That said, Raymond’s idea seems like a good short-cut for people who need to know about the main monitor, but this information is often of limited utility. Most apps will need SPI_GETWORKAREA instead of or in addition to this technique.

  23. Xepol says:

    I just wish it was simpler to get the rectangle for a maximize window on any given monitor, taking stay on top edges like the toolbar and side bar into account.

  24. Miral says:

    @Jon: AFAIK, CW_USEDEFAULT causes the window to open on the monitor that currently contains the mouse pointer.

    Which can actually be irritating in some cases (usually when you have something that opens windows asynchronously), but that’s rare.  In the majority of cases it behaves as you’d reasonably expect.

  25. 640k says:

    Define primary.

  26. kokorozashi says:

    The system designates one of the monitors primary. I don’t know the rules it follows to do this, but one doesn’t need to know them. One only needs to know that after the system designates one of the monitors primary, two things happen: the upper left corner of the primary monitor becomes the the origin of desktop coordinates, in other words location 0,0 in quadrant IV of a Cartesian coordinate system, and apps such as Explorer ask for the primary monitor and do such things as place the task bar there. If your app is multiple-monitor-savvy, it probably doesn’t think much about 0,0, implicitly or explicitly, but instead thinks of each window as having an affinity to a monitor without regard to that monitor’s location relative to the origin. All you really need to know is [1] that coordinates increase as they move right and down and [2] there are multiple monitors, each of which has coordinates.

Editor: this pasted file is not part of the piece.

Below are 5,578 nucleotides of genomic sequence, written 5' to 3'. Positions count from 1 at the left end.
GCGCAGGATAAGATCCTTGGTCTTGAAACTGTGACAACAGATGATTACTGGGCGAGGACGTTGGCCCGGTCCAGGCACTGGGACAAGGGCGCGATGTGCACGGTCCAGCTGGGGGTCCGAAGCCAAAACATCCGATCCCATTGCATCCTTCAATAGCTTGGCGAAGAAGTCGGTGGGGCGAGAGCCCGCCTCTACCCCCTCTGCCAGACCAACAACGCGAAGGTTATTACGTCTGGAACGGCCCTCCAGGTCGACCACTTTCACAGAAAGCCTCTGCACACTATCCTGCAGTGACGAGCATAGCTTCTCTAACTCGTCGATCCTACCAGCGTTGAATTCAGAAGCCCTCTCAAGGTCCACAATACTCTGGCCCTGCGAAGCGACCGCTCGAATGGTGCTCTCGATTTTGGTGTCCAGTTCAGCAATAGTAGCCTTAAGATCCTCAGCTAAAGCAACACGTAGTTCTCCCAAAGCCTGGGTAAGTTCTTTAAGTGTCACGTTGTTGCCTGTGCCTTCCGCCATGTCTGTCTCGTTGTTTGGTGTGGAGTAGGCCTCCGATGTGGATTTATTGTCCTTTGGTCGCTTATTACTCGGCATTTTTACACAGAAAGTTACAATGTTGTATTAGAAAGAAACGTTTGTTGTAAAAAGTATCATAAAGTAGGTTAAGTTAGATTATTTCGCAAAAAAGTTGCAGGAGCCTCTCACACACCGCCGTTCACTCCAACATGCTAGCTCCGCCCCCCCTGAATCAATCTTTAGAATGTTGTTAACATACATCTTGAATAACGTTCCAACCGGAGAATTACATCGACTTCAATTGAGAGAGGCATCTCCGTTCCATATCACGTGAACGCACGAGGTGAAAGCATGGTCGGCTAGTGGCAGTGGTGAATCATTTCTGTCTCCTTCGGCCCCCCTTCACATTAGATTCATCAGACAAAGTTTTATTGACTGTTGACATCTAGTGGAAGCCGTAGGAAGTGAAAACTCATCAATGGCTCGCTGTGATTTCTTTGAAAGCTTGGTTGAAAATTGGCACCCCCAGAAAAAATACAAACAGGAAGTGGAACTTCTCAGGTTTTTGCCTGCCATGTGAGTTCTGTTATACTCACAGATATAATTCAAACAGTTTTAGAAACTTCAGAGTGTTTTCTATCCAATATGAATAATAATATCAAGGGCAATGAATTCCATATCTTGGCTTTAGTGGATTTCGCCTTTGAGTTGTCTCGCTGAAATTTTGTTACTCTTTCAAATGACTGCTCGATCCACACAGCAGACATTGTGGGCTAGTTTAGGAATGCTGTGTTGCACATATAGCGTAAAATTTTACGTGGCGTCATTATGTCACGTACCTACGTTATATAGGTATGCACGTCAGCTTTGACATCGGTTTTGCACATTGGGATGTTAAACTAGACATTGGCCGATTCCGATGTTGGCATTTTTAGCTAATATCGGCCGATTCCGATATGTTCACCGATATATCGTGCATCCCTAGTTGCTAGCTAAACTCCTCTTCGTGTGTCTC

27. Igor says:

    Primary monitor is the one that shows a BIOS boot screen, no?

  28. 640k says:

    Primary monitor is the one that shows a BIOS boot screen, no?

    Then I got 2 of them. :)

  29. kokorozashi says:

    Be careful; video cards often display their own ego gratification when powered up — even before BIOS gets control.

    That wouldn’t have been an answer, anyway; it just would have pushed the question down to how the BIOS decides. Windows could easily make a different decision.

    Of course, the user can have her own say. On XP, open the Settings tab of the Display control panel and note the check-box "Use this device as the primary monitor". (This doesn’t explain how Windows decides what the primary monitor should be the first time it boots.)